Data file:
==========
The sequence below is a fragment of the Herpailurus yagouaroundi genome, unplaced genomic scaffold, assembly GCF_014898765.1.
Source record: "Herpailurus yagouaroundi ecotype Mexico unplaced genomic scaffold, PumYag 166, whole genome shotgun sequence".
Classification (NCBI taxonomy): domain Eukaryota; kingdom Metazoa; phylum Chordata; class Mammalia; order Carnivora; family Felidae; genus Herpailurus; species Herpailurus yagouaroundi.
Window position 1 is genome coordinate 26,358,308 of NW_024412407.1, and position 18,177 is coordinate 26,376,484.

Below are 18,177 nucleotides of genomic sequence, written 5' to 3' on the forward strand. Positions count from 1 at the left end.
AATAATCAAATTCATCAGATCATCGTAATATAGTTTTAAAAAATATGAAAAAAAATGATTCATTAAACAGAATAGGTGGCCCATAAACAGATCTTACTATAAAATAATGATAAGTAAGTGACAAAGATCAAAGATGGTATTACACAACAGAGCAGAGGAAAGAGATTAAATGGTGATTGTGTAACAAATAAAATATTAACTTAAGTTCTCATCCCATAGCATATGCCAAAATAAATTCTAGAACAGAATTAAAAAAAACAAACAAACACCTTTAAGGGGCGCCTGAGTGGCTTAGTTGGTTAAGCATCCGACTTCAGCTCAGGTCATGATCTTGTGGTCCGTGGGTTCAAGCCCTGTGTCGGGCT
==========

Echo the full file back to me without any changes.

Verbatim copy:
The sequence below is a fragment of the Herpailurus yagouaroundi genome, unplaced genomic scaffold, assembly GCF_014898765.1.
Source record: "Herpailurus yagouaroundi ecotype Mexico unplaced genomic scaffold, PumYag 166, whole genome shotgun sequence".
Classification (NCBI taxonomy): domain Eukaryota; kingdom Metazoa; phylum Chordata; class Mammalia; order Carnivora; family Felidae; genus Herpailurus; species Herpailurus yagouaroundi.
Window position 1 is genome coordinate 26,358,308 of NW_024412407.1, and position 18,177 is coordinate 26,376,484.

Below are 18,177 nucleotides of genomic sequence, written 5' to 3' on the forward strand. Positions count from 1 at the left end.
AATAATCAAATTCATCAGATCATCGTAATATAGTTTTAAAAAATATGAAAAAAAATGATTCATTAAACAGAATAGGTGGCCCATAAACAGATCTTACTATAAAATAATGATAAGTAAGTGACAAAGATCAAAGATGGTATTACACAACAGAGCAGAGGAAAGAGATTAAATGGTGATTGTGTAACAAATAAAATATTAACTTAAGTTCTCATCCCATAGCATATGCCAAAATAAATTCTAGAACAGAATTAAAAAAAACAAACAAACACCTTTAAGGGGCGCCTGAGTGGCTTAGTTGGTTAAGCATCCGACTTCAGCTCAGGTCATGATCTTGTGGTCCGTGGGTTCAAGCCCTGTGTCGGGCT